As I mentioned before, I had a little trouble with the fieldwork in my Master Naturalist class because I was very empathetic toward the creatures we were studying. For me, going out in the woods to look for things is fun. Catching them by their wings and/or putting them into specimen jars, even temporarily, is not.
Case in point: our guide caught some very tiny oak toads and was holding them while talking to us. I know he was being gentle, but they were perched on top of his hands and held by one hind leg. They seemed pretty comfortable -- they weren't struggling or anything -- although I imagine they were scared from all the pairs of eyes focused on them, when their main defense is camouflage.
|Photo Credit: University of Florida|
While explaining things, our guide was gesturing with his hands. I immediately wondered how it felt to the toads to be zooming around in the air like that. First capture, then a rollercoaster! I certainly wasn't learning anything while focused on what they might be feeling.
To his credit, when I mentioned it, he immediately held his hands very still for the rest of the talk. I was relieved. I bet the toads were, too.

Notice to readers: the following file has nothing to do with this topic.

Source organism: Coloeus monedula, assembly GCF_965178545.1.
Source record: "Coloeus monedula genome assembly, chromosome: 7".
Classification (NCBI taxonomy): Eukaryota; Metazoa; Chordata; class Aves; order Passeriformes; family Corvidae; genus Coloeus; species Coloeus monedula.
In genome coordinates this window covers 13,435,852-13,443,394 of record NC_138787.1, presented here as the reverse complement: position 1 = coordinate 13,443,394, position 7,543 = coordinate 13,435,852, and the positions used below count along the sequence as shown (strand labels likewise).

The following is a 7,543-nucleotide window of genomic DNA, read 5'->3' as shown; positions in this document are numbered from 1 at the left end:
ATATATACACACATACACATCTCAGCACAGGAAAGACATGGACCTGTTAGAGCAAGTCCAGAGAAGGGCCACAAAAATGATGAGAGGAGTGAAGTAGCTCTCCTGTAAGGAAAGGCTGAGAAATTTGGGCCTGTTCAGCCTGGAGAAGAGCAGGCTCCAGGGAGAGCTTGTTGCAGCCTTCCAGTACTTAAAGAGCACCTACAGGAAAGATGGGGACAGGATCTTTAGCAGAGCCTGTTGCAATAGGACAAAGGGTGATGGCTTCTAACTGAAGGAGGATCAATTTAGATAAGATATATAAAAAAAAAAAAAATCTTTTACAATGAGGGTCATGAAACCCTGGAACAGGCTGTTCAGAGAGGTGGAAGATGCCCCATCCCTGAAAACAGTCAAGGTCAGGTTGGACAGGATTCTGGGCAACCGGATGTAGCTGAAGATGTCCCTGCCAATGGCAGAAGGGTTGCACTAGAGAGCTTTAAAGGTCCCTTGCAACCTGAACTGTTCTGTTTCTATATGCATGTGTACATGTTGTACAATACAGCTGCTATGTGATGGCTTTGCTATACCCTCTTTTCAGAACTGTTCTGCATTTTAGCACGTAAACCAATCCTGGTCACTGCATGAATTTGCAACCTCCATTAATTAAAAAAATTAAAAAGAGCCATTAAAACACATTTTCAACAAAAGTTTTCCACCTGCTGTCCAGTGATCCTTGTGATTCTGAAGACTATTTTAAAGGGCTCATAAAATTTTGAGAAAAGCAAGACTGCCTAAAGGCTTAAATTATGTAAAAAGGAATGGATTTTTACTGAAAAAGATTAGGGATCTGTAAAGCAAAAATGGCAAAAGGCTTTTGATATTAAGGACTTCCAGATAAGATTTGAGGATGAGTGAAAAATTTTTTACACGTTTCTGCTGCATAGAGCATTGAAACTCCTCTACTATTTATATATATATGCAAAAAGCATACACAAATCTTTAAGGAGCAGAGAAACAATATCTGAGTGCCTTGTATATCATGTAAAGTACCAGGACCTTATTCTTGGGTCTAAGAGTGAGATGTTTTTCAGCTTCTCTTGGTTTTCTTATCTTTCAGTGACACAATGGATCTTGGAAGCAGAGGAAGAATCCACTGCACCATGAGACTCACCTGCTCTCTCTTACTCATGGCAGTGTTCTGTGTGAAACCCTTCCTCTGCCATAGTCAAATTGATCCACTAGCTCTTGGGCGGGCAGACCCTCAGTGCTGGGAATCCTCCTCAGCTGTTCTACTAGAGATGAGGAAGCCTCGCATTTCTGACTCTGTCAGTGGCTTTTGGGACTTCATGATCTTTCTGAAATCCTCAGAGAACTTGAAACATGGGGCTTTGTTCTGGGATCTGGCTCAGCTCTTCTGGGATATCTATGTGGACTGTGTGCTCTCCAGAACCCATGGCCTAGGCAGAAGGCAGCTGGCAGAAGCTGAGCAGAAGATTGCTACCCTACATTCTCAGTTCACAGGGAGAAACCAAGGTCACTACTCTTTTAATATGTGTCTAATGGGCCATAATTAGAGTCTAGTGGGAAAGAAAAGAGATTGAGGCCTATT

|Photo Credit: Eric Shashoua|
(This one is actually bigger than the ones we saw. They are often teeny tiny!)
After he put them down, I stood near them while the class walked away. Otherwise they might have been stepped on. Even among these students of nature, I don't think anyone else gave them much thought after he put them down. It was kind of, "Okay, we're through staring at you for our own reasons. What's next?"
It sure made me think about anthropocentrism.
I know it's just two little toads but still. Every life matters when I can do something about it.